Vikings were renowned for their feasting and frivolity. Drinking was a daily occurrence in almost all Viking societies. One of the most iconic tipples was the striking "Blood Mead" (Blod Mjød). This crimson concoction was created by fermenting honey with tart cherries and hibiscus, bringing out the sweetness of the flower and enhancing the bitter-tart flavour. Why not unleash your inner Viking within and brew a magic batch of Blod Mjød. Skål!
Ragnar | Viking Blood Mead Recipe
written by Jimmy from BeerCo.com.au
- Batch Sizes: 5 Litres OR 10 Litres
- OG: 1.062
- FG: 1.000
- ABV: 8.5%
Recipe Kit Contents:
SINGLE BATCH (5 Litres):
DOUBLE BATCH (10 Litres):
Additional Ingredients and Equipment Required:
1. Pit (optional) and freeze the cherries at least a day before starting your mead. If you bought frozen cherries, then this step is already done for you.
2. Take your cherries out of the freezer to thaw and drop 100g of hibiscus flower into a muslin cloth bag. Tie it up and place the bag into a pot with 1.5 L of water: steep on the stove over medium heat. Hold the temp at 65oC for 1-2 hours.
3. Allow the hibiscus infused water to cool, or alternatively, add 500ml of cold water to the pot to speed up the process before pouring into your fermenter. Squeeze the bag against the bottom of the pot with a spoon to withdraw the maximum amount of liquid before discarding the hibiscus.
4. Fill your fermenter/ brew bucket with approx. 4.7 L of water, remembering to subtract your hibiscus infused water from this calculation. Add in 1.15kg honey and stir until combined.
5. If you have not already weighed, out 1.33kg cherries (whole, with pits) OR 1kg cherries (pitted).
Optional: For better flavour extraction crush your cherries just enough to open them up (a sanitized potato masher works well) - only do this if using pitted cherries.
6. Throw the cherries into the fermenter and aerate the must.
7. Pitch ½ a packet of Mangrove Jack’s M05 Mead Yeast. Ferment between 15oC - 30oC.
8. 24 hours after pitching the yeast open your fermenter and wet the floating cherries by pushing them into the liquid using a sanitized spoon - this is to prevent mould. Then degas (gently stir) the mead. Now open the Mangrove Jack’s Wine Yeast Nutrient and distribute approx. ⅙ of the contents into the mead. Aerate for 1 - 2 mins.
9. Repeat the previous step at 48 and 72 hours.
10. Punch the fruit cap (wet the cherries), degas and aerate your mead once a day for the first 7 days of fermentation. Do not open the fermenter (unless taking gravity readings) after this point as you risk oxidization.
11. After 4 weeks have passed since pitching the yeast grab the ½ carboy spiral and chuck it into a 5-litre glass demijohn. Rack (syphon) your mead on top of it.
12. Leave your mead in secondary for 2 months. Check the airlock every so often in case it needs to be refilled.
13. Bulk age and/or bottle†.
†Refer to the section on Stabilisation and Back Sweetening below.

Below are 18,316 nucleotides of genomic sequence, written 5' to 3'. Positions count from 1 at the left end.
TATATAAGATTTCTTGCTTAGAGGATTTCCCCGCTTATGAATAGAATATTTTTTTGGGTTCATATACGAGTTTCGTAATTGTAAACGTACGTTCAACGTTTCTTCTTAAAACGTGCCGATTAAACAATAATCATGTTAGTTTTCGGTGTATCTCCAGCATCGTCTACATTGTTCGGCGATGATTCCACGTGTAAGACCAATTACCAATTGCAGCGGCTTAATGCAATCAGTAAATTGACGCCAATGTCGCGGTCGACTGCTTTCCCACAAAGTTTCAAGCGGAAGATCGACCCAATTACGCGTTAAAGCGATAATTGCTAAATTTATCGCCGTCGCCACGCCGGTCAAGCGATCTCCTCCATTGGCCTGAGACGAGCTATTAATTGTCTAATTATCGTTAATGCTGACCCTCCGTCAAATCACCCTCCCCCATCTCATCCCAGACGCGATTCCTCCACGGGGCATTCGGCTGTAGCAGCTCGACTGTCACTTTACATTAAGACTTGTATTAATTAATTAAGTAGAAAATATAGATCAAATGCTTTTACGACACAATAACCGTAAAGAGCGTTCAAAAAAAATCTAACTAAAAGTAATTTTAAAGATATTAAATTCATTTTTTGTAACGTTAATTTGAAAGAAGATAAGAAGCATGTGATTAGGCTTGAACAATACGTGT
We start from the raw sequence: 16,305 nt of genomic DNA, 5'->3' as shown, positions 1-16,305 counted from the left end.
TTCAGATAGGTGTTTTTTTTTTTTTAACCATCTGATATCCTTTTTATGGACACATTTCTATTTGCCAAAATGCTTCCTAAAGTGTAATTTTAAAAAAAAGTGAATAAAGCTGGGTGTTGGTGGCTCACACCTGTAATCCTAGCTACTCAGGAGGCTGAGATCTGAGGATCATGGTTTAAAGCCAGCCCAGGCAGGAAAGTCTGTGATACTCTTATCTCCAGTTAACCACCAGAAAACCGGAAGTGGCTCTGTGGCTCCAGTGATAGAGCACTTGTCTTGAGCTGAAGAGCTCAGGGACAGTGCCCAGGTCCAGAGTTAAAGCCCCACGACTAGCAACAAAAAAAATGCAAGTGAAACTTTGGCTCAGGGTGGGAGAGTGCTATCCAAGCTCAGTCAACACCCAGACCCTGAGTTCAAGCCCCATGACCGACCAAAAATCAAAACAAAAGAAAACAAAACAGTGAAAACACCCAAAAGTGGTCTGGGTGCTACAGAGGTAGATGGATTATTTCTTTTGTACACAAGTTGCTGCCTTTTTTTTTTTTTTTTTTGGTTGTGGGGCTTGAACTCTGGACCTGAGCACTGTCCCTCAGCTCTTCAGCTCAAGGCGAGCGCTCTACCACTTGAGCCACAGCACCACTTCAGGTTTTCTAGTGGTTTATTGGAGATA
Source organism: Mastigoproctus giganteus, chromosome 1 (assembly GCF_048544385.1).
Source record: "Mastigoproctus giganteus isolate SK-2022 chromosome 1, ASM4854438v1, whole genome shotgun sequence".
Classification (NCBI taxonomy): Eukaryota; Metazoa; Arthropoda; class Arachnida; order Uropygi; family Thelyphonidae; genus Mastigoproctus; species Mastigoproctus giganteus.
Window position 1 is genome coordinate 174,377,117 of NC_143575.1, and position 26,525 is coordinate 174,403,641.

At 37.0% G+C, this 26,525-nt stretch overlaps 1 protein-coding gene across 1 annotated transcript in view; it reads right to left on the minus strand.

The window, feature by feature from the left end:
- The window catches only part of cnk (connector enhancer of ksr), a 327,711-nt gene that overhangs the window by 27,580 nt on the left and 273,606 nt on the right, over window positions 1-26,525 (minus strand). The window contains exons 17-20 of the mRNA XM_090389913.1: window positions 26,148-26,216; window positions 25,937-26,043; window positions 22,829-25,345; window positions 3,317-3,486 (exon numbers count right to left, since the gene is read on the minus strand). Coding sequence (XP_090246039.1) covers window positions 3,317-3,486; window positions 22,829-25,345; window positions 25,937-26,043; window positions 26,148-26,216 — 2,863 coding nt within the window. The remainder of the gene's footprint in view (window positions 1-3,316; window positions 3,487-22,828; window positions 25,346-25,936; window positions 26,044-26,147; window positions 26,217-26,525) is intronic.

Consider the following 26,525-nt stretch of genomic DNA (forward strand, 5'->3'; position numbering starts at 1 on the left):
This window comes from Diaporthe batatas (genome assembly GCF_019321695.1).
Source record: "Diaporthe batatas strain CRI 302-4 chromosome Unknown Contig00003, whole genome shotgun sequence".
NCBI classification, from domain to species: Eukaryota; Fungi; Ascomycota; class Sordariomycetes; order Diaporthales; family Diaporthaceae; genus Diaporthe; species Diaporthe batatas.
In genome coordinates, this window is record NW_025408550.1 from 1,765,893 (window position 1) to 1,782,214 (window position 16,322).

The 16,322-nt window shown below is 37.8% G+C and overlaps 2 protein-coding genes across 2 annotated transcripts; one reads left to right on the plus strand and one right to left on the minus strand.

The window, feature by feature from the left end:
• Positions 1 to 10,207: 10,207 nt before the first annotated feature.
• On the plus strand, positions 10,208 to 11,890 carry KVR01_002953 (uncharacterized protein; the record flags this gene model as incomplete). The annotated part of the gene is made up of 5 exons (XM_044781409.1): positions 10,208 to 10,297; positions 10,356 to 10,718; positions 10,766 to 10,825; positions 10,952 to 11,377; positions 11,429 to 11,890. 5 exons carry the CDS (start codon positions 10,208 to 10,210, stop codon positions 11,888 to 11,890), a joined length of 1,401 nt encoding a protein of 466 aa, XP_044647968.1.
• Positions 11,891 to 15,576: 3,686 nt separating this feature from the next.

- Everything that touches the honey and eventually mead at all stages throughout the process must be clean, rinsed and sanitized to avoid infection.
- If brewing a Double Batch times all measurements by two.
- The calculations given in the stabilisation and back sweetening guide are calculated for this particular mead at the stated ABV.
STABiLISATION AND BACK SWEEENTING:
Ragnar is intended to be a sweet mead. The following is a brief outline on two different methods in order to achieve this.
1. Confirm your mead has finished fermentation via a gravity reading of ≤ 1.000. Ideally, this will be done once your mead has cleared.
2. Crush one Campden Tablet (Potassium Metabisulfite) into a powder. Then using a scale that can accurately measure down to 0.01 decimal places weigh out 1.26g of Potassium Sorbate.
3. Take a small sample of the mead and stir until both additives have completely dissolved.
4. Pour the sample into an empty 5 litre demijohn and rack your mead on top of it.
5. Allow at least 24 hours to pass before weighing out 350g of honey.
6. Pour the honey into the mead and gently stir until combined, taking care not to cause a whirlpool or aerate the mead. If after 5 or so minutes of slowly stirring there is still some undissolved honey don’t worry about it, this will sort itself out over the next couple of days.
7. Take a gravity reading before replacing the airlock - It should be right round 1.020.
8. Give your mead at least a week before confirming fermentation has not restarted. If the gravity matches what it did a week prior, you can move onto bottling.
WARNING: If you do not have all the established ingredients/ equipment in order to safely perform stabilisation via chemical additives DO NOT attempt to add additional honey into the demijohn – you will restart fermentation. Bottling while yeast are actively fermenting will cause bottles to explode, risking hospitalisation.
1. Ideally, once your mead has cleared, bottle as per step 13.
2. When you’re ready to drink some mead, go grab the leftover honey that wasn’t used during primary fermentation.
3. Pour your mead into a glass (Serving Suggestion: 150ml).
4. Spoon out about ½ tsp‡ of honey and stir into the mead.
5. Consume the Nectar of the Gods!
‡Adjust the amount of honey according to taste.
Knowledge Resource and Further, Listening, Reading & Watching about Viking Blood Mead "Blod Mjød":